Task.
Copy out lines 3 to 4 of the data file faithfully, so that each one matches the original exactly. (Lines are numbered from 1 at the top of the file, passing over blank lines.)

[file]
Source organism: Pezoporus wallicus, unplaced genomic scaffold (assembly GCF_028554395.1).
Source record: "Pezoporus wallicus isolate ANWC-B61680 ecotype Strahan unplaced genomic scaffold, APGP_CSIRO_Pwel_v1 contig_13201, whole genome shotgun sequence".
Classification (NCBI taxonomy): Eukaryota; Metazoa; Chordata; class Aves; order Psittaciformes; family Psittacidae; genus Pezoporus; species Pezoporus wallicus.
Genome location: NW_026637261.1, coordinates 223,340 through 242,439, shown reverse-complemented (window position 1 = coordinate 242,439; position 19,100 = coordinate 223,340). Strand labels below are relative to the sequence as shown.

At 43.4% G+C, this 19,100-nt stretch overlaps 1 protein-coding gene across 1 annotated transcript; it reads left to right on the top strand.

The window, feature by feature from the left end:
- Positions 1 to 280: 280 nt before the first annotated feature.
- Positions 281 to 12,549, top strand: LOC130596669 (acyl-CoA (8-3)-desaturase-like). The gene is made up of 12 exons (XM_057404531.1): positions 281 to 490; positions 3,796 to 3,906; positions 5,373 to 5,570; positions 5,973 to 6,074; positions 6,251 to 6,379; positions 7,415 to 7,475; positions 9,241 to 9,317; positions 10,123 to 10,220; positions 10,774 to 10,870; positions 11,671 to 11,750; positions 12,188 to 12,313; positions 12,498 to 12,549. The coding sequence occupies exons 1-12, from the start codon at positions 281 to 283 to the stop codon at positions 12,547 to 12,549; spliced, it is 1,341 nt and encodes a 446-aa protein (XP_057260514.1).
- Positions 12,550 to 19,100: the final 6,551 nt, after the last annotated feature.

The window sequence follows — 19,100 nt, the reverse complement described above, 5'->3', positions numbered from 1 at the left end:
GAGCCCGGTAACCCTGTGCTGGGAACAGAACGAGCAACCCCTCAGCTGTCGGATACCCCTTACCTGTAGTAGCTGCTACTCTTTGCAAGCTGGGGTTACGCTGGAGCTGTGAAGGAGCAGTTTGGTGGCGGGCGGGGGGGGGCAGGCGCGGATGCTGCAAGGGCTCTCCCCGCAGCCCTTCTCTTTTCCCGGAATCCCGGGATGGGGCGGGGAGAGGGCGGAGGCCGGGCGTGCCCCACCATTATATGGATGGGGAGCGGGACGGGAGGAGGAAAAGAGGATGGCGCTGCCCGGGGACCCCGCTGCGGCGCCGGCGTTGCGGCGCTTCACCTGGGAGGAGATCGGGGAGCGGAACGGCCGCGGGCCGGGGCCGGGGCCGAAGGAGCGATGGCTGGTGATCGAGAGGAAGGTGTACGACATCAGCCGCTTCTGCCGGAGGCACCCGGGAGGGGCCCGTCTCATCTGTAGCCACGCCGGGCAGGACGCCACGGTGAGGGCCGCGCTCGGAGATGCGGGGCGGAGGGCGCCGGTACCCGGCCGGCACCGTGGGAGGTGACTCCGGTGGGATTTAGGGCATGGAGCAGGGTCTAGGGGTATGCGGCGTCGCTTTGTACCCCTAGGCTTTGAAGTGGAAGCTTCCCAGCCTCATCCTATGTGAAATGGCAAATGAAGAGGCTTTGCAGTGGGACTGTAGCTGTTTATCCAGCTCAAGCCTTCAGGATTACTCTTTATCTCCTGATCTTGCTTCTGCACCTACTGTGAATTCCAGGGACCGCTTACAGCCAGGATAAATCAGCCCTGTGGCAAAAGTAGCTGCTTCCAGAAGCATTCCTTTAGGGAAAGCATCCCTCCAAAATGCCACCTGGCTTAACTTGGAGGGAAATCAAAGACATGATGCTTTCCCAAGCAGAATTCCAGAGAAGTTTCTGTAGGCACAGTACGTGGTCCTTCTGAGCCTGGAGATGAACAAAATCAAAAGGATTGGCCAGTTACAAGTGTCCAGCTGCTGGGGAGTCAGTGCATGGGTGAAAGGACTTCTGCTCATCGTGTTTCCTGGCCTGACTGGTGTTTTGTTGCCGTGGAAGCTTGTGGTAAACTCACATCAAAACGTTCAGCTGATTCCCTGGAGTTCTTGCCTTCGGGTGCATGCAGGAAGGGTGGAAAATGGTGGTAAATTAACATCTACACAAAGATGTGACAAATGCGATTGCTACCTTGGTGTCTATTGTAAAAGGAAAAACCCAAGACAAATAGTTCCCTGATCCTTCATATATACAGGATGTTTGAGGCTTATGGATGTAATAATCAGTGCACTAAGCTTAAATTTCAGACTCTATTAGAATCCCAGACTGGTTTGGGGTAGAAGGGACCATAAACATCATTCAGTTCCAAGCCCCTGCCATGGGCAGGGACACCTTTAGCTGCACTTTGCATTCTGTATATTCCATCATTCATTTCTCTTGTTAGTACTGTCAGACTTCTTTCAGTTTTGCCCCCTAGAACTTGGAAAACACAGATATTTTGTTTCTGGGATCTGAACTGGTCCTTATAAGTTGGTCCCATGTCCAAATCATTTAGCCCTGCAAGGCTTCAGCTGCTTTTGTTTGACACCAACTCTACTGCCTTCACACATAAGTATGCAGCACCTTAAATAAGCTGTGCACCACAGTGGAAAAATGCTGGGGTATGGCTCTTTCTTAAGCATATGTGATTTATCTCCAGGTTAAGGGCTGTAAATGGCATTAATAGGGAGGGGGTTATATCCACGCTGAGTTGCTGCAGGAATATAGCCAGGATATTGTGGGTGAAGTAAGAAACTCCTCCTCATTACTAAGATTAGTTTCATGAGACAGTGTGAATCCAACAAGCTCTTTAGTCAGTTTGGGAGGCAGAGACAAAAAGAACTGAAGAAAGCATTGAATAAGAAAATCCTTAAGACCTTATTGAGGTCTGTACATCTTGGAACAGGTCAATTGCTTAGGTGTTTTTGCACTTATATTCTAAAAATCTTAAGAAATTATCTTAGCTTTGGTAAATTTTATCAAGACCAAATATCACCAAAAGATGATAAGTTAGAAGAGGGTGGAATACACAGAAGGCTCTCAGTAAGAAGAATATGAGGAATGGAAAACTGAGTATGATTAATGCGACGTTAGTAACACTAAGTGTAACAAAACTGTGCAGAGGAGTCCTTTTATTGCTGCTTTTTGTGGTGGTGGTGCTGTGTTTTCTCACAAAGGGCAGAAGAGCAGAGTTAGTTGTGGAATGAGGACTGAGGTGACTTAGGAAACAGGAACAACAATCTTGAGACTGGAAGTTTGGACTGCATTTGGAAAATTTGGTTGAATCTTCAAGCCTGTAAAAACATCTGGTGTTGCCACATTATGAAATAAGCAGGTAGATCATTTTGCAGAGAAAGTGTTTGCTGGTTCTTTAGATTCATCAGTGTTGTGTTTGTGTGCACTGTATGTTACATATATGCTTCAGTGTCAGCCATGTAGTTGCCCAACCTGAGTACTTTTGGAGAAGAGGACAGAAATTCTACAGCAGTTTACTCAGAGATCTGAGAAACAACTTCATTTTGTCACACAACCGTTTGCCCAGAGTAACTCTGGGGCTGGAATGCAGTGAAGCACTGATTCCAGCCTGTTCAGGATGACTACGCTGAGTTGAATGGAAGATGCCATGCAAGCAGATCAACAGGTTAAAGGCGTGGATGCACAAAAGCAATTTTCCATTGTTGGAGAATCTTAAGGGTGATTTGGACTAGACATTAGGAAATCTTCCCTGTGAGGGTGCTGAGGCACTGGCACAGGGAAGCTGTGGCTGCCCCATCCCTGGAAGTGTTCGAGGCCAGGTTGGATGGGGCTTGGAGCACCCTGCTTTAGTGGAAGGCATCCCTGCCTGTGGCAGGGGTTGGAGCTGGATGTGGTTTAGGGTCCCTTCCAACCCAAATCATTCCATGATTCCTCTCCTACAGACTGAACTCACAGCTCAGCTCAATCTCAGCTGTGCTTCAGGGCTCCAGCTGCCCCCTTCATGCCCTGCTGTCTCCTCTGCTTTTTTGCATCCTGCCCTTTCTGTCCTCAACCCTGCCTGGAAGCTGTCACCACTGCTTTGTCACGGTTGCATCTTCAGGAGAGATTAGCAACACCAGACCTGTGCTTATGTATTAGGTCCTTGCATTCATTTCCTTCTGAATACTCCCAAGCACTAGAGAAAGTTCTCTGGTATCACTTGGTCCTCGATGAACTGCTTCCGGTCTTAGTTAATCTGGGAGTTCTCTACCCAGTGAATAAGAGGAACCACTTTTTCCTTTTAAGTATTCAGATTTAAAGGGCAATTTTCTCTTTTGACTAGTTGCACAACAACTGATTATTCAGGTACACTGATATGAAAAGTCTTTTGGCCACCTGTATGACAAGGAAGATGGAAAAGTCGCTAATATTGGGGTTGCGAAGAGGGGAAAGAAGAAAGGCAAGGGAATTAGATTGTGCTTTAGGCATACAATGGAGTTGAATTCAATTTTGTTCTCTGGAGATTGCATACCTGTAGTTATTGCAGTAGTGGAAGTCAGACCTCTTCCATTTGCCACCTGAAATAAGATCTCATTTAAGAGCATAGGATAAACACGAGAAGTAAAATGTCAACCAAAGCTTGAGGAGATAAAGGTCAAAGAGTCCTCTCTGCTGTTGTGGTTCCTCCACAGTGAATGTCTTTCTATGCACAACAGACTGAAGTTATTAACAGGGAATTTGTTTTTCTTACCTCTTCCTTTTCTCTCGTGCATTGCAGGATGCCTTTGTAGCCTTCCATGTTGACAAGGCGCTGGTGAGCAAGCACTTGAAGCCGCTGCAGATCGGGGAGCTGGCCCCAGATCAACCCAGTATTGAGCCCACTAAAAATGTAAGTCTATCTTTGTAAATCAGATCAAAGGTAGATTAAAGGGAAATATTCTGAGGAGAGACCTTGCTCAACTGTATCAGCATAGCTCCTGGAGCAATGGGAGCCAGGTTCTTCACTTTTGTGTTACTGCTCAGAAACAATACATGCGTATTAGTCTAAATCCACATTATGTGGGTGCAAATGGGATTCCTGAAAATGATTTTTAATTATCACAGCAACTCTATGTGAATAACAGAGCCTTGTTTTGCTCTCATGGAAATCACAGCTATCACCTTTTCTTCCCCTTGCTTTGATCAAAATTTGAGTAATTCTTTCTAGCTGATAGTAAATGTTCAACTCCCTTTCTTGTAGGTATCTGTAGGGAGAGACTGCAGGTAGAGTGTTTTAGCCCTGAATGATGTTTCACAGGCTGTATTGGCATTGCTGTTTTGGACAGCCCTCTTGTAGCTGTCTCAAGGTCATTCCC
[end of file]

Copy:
Classification (NCBI taxonomy): Eukaryota; Metazoa; Chordata; class Aves; order Psittaciformes; family Psittacidae; genus Pezoporus; species Pezoporus wallicus.
Genome location: NW_026637261.1, coordinates 223,340 through 242,439, shown reverse-complemented (window position 1 = coordinate 242,439; position 19,100 = coordinate 223,340). Strand labels below are relative to the sequence as shown.